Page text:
Former England captain Rio Ferdinand has kicked off a campaign to stop cuts to youth services.
He is fighting Government proposals to slash resources for children through the Rio Ferdinand Foundation, which supports thousands of teenagers in Manchester and London.
The 37-year-old, who grew up on a council estate in Peckham, south London, said if he had not become a footballer he would have been a youth worker.
"The youth leaders in the community I lived in were inspirational," he told London's Evening Standard.
"They shaped a lot of us with discipline, people skills. They're a huge part of where I've got to today.
"Without those people in place, and the funding that goes behind that, I might have got lost, like a couple of my mates did."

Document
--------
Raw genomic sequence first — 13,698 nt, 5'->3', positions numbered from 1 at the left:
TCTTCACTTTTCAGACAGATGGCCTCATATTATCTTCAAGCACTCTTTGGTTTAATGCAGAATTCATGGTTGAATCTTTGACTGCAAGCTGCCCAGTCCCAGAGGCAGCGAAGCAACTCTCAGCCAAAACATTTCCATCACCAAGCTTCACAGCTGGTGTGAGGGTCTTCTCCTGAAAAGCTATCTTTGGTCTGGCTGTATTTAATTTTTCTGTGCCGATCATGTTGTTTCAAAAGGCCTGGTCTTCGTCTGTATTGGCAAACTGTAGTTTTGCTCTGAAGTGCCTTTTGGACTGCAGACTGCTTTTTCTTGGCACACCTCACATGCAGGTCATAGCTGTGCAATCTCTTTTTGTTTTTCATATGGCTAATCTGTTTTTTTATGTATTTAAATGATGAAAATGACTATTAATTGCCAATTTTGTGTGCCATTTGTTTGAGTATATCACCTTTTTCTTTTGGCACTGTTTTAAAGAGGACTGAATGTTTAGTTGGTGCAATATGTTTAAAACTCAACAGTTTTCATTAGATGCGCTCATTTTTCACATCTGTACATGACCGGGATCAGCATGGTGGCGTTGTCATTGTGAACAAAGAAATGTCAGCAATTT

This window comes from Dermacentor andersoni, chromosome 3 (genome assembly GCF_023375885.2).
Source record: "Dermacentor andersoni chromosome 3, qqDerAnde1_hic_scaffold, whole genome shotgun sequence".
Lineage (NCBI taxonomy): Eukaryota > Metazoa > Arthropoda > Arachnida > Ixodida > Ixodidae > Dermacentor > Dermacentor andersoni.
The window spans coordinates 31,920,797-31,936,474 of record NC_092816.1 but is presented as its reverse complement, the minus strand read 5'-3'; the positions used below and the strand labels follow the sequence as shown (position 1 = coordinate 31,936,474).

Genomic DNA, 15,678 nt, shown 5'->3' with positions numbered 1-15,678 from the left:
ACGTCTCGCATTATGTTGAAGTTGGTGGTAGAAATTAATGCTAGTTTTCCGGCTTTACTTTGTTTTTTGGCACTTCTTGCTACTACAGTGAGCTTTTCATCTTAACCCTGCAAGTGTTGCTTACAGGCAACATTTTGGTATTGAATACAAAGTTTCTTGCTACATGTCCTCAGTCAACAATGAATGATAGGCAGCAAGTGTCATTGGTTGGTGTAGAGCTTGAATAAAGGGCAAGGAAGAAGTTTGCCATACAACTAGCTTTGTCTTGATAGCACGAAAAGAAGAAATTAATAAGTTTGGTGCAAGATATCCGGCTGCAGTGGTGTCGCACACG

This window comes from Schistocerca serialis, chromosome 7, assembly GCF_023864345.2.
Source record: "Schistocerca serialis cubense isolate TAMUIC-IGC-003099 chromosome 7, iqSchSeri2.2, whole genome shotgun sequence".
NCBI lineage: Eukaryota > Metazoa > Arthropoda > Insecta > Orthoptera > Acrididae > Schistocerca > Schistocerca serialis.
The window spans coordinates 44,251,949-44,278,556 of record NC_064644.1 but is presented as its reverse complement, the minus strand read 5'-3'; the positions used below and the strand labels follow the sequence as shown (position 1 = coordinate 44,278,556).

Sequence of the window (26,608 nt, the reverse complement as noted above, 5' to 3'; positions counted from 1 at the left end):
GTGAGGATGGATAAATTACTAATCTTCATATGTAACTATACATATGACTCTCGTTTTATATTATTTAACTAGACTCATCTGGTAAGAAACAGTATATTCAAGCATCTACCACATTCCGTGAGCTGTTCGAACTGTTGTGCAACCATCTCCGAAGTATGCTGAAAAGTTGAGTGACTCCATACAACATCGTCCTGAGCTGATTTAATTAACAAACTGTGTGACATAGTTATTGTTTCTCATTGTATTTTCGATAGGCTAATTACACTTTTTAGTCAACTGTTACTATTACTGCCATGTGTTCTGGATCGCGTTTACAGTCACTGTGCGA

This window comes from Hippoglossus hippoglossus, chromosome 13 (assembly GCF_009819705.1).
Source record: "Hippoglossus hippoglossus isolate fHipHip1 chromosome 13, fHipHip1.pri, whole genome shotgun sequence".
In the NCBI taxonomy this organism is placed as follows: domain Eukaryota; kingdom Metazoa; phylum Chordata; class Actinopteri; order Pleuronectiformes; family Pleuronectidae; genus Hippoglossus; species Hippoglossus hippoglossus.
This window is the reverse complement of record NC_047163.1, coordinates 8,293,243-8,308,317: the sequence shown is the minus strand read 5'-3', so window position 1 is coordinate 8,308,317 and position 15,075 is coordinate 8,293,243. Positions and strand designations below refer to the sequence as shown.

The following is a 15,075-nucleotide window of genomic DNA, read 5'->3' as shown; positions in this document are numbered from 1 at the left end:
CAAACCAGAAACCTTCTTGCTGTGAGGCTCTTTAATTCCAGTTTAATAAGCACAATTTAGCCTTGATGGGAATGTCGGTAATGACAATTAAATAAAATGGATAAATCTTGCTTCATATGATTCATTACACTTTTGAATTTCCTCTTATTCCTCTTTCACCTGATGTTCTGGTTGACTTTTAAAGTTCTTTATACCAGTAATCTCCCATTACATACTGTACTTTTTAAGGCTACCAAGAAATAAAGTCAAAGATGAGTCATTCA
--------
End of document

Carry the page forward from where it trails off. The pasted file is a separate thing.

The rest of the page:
He added: "People home in on crime and violence but the social aspect needs to take more of the spotlight."
Ferdinand said a lot of young people "feel disengaged" with elections because they "don't feel considered".
"The (mayoral) manifestos are out and there isn't much on the front page or the bullet points to do with kids. That speaks volumes for why kids are having to do things like this," he added.
More than 36,000 people have signed the #InvestInYouthWork petition on change.org.
The Rio Ferdinand Foundation runs crime-prevention initiatives, community footballing sessions and training in employment skills for young people.